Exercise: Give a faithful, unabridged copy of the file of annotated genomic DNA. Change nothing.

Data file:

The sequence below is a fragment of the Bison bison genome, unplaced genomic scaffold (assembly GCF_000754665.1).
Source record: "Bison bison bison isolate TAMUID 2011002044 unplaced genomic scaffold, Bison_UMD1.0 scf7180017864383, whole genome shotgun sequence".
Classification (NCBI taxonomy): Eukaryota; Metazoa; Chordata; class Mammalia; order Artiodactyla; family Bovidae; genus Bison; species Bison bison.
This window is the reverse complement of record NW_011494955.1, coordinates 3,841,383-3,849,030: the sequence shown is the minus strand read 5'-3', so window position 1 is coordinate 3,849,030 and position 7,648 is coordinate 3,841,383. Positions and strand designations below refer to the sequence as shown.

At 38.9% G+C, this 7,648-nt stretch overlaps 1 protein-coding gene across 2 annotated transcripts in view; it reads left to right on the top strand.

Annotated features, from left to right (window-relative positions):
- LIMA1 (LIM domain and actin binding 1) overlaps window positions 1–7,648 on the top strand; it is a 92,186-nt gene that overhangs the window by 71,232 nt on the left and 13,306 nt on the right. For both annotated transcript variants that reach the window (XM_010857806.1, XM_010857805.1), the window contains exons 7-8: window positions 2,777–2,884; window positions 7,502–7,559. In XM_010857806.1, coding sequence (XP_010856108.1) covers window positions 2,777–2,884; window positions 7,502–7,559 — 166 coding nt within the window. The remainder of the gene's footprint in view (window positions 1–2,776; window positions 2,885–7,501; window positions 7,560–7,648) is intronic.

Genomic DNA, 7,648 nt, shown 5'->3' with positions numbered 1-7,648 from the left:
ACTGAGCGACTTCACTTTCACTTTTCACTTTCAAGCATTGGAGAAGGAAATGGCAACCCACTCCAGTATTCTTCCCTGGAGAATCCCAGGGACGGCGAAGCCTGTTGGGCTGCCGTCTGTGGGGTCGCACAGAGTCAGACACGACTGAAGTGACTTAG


The sequence below is a fragment of the Bison bison genome, unplaced genomic scaffold (assembly GCF_000754665.1).
Source record: "Bison bison bison isolate TAMUID 2011002044 unplaced genomic scaffold, Bison_UMD1.0 scf7180017864383, whole genome shotgun sequence".
Classification (NCBI taxonomy): Eukaryota; Metazoa; Chordata; class Mammalia; order Artiodactyla; family Bovidae; genus Bison; species Bison bison.
This window is the reverse complement of record NW_011494955.1, coordinates 3,841,383-3,849,030: the sequence shown is the minus strand read 5'-3', so window position 1 is coordinate 3,849,030 and position 7,648 is coordinate 3,841,383. Positions and strand designations below refer to the sequence as shown.

At 38.9% G+C, this 7,648-nt stretch overlaps 1 protein-coding gene across 2 annotated transcripts in view; it reads left to right on the top strand.

Annotated features, from left to right (window-relative positions):
- LIMA1 (LIM domain and actin binding 1) overlaps window positions 1–7,648 on the top strand; it is a 92,186-nt gene that overhangs the window by 71,232 nt on the left and 13,306 nt on the right. For both annotated transcript variants that reach the window (XM_010857806.1, XM_010857805.1), the window contains exons 7-8: window positions 2,777–2,884; window positions 7,502–7,559. In XM_010857806.1, coding sequence (XP_010856108.1) covers window positions 2,777–2,884; window positions 7,502–7,559 — 166 coding nt within the window. The remainder of the gene's footprint in view (window positions 1–2,776; window positions 2,885–7,501; window positions 7,560–7,648) is intronic.

Genomic DNA, 7,648 nt, shown 5'->3' with positions numbered 1-7,648 from the left:
ACTGAGCGACTTCACTTTCACTTTTCACTTTCAAGCATTGGAGAAGGAAATGGCAACCCACTCCAGTATTCTTCCCTGGAGAATCCCAGGGACGGCGAAGCCTGTTGGGCTGCCGTCTGTGGGGTCGCACAGAGTCAGACACGACTGAAGTGACTTAG